“Is your husband vegan?” This is a question that I get asked surprisingly often.
I get all kinds of reactions when I tell them that my husband is, in fact, not vegan. People are shocked, confused, disappointed… And I’m here to tell you: that is completely ridiculous.
While more and more people are choosing a vegan diet, we are still in the minority. I know there are people who refuse to even date someone who isn’t vegan. I think there is a misconception that having an open-mind when dating is akin to lowering your standards. Of course, standards are important when choosing a partner, you definitely shouldn’t let someone walk all over you and throw your ideals out the window. But you might be missing out on getting to know a great person if you completely discount someone over something that is essentially a first-world problem (more on that later).
A friend of mine once had a crush on an acquaintance. She pined for him to ask her on a date. One day, he finally did ask her to attend a concert with him, and she said no because it wasn’t the type of music she liked. Are you kidding me?! Needless to say, he didn’t ask her out again.
Its important to note that while I was always “veg-curious”, and dabbled in veganism as a teen, I wasn’t vegan when my husband and I got together. We dated for 7 years, and were married for 1.5 when I decided to take the plunge and switch to a vegan diet. My husband, at the end of the day, could not care less about what he eats, and is definitely not the type of person to spend time researching where his food comes from. So naturally, since he didn’t immediately become vegan with me, we divorced, right? (See how ridiculous that sounds?) Of course we didn’t. Because while he wasn’t necessarily eager to suddenly become an ambassador for Peta, he didn’t shut down the idea.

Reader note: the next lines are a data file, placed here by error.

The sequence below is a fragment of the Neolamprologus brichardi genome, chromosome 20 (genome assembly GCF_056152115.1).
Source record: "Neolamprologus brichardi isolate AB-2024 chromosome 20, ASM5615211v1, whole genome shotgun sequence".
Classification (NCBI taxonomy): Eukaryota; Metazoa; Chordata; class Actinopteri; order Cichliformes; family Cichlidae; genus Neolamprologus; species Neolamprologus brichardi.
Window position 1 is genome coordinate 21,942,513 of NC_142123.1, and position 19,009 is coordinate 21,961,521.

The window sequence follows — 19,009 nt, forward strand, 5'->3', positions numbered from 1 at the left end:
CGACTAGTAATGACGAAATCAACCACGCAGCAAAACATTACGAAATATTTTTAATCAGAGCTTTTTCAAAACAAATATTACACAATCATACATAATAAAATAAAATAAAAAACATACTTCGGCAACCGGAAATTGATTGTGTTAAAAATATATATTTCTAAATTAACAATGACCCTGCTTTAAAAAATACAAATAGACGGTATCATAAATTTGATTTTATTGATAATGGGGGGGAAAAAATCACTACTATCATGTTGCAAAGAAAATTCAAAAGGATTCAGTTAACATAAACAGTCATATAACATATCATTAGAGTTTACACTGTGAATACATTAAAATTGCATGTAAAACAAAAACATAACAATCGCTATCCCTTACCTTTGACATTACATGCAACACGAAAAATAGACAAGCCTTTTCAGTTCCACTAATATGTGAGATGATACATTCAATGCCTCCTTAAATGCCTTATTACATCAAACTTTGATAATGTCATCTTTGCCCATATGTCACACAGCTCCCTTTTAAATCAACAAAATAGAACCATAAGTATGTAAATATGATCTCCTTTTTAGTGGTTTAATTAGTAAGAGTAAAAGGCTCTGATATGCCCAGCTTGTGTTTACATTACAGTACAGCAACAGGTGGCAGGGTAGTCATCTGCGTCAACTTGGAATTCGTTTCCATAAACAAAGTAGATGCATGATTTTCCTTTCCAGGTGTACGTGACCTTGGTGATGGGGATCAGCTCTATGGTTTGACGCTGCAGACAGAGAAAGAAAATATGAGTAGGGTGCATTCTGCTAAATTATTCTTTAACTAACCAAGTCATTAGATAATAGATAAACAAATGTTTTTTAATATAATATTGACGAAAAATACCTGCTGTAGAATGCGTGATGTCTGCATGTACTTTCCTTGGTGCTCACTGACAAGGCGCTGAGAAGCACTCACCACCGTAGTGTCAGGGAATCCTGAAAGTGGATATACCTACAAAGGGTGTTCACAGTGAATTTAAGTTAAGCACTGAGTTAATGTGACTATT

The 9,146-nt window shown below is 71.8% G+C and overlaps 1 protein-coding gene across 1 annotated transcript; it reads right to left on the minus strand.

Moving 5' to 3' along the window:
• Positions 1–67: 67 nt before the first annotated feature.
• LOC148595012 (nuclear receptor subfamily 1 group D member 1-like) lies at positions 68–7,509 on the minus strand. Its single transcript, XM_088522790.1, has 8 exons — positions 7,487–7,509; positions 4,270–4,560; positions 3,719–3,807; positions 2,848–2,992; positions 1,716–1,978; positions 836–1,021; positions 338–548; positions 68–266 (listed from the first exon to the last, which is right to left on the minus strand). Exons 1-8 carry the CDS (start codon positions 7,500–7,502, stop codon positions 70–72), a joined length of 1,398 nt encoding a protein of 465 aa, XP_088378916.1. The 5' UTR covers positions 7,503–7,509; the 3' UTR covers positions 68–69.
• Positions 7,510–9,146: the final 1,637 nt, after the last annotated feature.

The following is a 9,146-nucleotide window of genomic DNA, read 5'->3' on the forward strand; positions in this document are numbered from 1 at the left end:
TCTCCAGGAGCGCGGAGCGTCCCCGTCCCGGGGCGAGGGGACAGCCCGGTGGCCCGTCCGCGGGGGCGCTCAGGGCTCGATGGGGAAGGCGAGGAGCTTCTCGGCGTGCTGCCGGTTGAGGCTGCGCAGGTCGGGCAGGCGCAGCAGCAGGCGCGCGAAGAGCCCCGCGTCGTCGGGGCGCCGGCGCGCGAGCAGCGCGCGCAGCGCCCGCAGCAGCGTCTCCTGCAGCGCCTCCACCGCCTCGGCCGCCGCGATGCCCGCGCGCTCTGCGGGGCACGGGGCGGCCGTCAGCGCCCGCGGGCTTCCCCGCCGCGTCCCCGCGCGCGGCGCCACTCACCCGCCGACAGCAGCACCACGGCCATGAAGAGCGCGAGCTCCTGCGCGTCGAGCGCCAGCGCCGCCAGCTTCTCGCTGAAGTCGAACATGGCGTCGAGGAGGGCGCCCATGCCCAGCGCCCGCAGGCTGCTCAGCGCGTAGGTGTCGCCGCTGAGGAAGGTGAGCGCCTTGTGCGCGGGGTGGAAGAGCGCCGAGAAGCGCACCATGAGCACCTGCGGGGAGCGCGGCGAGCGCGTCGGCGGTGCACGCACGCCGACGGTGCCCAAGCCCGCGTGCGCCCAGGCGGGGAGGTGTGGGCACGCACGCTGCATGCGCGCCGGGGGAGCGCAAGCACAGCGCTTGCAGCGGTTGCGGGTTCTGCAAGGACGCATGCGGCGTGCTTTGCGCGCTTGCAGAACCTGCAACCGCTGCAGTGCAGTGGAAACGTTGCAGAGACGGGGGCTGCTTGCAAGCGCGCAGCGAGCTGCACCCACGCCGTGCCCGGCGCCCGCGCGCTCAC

I am the main cook in our household, which I’m sure plays a role as well. My husband doesn’t enjoy cooking, and typically just eats for fuel (Side note: I wish I was that type of person. I get too much pleasure from delicious food, unfortunately). Its pretty easy to control the meal plan when you’re the only one cooking. And since I’m such a foodie, I made sure everything was super tasty, so he wouldn’t be missing out too much. And for the most part, he has genuinely enjoyed 99% of the meals we have eaten over these past 2 years of veganism. I think being an omni for most of my life was actually helpful when it came to crafting yummy vegan-conversion meals, because I’ve had exposure to such a variety of flavours.
My husband happily goes to vegan restaurants with me, drives to grocery stores an hour away with me just because they have a great vegan cheese, and has even watched a documentary or two. He understands the movement from an environmental impact stand point, and has made an effort to cut back. He has never, ever mocked me and respects my beliefs. He accepts that I have completely changed our diet and I accept that he is willing to try. It goes both ways.
The moral of the story is that two people, who respect, love and support each other, can have a happy life even if they don’t agree on everything. So what if he eats a burger once in a blue moon at a restaurant. We are still making a tremendous impact, together. The most important part is a willingness to try. Veg-supportive, if you will.